Hawai`i leads the nation in longevity, and new research suggests our old-timers are in fact dying faster than theory suggests--and at the same increasing rate as the rest of us.
The new information is contrary to the long-held belief that the mortality curve flattens after age 80. This has significant impacts everywhere, and particularly in a state like Hawai`i, with its high elderly population—and the need to plan for providing services to an elderly population.
Only eight states have residents who can expect, on average to live past 80. Hawai’i is at the top of the list at nearly 81.5 years. The others over octogenarian status are, in order after Hawai`i, Minnesota, California, New York, Connecticut, Massachusetts, North Dakota and Utah. The national average in 2010 was 78.3.
Researchers quickly found fault with the law, with respect to the very old. And they developed something called the late-life mortality deceleration law. It suggests that your chances of dying don’t keep increasing so quickly beyond age 80—that mortality rates flatten out.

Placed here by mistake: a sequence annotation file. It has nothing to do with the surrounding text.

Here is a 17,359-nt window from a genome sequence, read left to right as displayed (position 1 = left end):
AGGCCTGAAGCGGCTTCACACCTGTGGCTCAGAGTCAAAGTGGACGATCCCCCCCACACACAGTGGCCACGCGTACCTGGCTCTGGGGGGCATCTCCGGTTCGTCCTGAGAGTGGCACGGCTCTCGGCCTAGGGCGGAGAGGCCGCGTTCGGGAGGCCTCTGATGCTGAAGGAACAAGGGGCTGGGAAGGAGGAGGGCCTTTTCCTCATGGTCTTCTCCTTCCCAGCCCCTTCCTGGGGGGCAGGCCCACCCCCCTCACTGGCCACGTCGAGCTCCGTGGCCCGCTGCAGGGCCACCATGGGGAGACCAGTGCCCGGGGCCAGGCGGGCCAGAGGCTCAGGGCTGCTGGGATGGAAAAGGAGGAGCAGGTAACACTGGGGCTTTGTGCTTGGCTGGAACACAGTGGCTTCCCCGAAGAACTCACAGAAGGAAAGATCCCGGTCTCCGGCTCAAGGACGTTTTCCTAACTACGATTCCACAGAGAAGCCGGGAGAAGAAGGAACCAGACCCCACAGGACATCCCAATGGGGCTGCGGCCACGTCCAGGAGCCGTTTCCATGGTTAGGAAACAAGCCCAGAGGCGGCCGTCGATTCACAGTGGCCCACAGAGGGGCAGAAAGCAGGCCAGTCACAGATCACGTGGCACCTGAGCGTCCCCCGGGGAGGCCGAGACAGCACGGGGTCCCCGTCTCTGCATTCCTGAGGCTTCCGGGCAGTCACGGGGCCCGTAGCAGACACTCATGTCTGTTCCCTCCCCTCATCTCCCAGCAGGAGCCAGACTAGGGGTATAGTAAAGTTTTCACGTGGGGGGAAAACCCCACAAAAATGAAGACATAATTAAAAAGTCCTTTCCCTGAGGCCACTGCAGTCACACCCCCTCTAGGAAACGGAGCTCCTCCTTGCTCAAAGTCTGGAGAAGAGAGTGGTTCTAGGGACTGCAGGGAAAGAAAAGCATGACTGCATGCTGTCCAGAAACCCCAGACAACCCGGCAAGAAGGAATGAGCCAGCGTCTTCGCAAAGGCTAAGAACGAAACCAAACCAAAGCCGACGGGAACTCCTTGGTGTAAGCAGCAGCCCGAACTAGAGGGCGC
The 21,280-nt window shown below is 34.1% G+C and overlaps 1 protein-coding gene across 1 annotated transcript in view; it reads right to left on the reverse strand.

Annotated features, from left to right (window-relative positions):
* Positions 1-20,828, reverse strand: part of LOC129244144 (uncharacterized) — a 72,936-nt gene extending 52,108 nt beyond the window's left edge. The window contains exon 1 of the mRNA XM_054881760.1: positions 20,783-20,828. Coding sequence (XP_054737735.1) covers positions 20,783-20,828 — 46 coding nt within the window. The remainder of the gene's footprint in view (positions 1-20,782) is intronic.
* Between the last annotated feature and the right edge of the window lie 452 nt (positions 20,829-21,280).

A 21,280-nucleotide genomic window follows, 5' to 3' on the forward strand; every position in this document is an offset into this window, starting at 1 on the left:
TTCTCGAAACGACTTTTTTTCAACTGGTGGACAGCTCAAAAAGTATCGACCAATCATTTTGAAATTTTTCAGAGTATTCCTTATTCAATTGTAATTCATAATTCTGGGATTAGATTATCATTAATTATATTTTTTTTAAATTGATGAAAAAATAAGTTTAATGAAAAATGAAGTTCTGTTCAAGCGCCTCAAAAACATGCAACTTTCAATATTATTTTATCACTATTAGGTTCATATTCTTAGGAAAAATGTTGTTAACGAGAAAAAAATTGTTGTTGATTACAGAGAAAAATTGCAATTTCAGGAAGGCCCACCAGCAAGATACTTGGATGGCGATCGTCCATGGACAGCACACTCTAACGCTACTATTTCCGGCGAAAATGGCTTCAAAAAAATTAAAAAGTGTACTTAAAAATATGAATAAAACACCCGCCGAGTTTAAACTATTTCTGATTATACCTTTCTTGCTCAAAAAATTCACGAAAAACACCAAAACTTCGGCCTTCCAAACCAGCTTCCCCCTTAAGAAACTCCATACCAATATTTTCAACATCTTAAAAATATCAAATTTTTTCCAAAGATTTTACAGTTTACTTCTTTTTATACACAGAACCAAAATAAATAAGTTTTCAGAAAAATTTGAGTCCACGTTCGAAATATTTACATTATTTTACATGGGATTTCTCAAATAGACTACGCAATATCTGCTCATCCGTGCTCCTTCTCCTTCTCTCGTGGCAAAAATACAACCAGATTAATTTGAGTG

But scientists Leonid A. Gavrilov and Natalia S. Gavrilova, writing in the North American Actuarial Journal, say they compared that theory against the actual data of more than 9 million Americans born during the 20 years from 1875 to 1895.
What they found was that there are far fewer oldsters than most folks expected—just half as many. Making it to 100 years of age turned out to be twice as rare as the U.S. Census has assumed.
“Study of several single-year extinct birth cohorts shows that mortality trajectory at advanced ages follows the Gompertz law up to the ages of 102-105 years without noticeable deceleration,” the authors write.
Or, put more simply: “In our study, we found no significant mortality deceleration at advanced age for humans.” (Interestingly, the superannuation mortality deceleration still holds for insects, but that's another tale.)
The development of the flawed mortality flattening or deceleration theory likely was the result of any number of factors, including mixing birth cohorts, age exaggeration and various other errors, they say.
The findings have serious impacts. All kinds of calculations are based on the assumption of how many elderly will be alive, and how fast they’re dying: retirement planning, annuities, insurance policies, Social Security payments, care home cost projections, an entire range of health care numbers, and lots more.
© Jan TenBruggencate 2012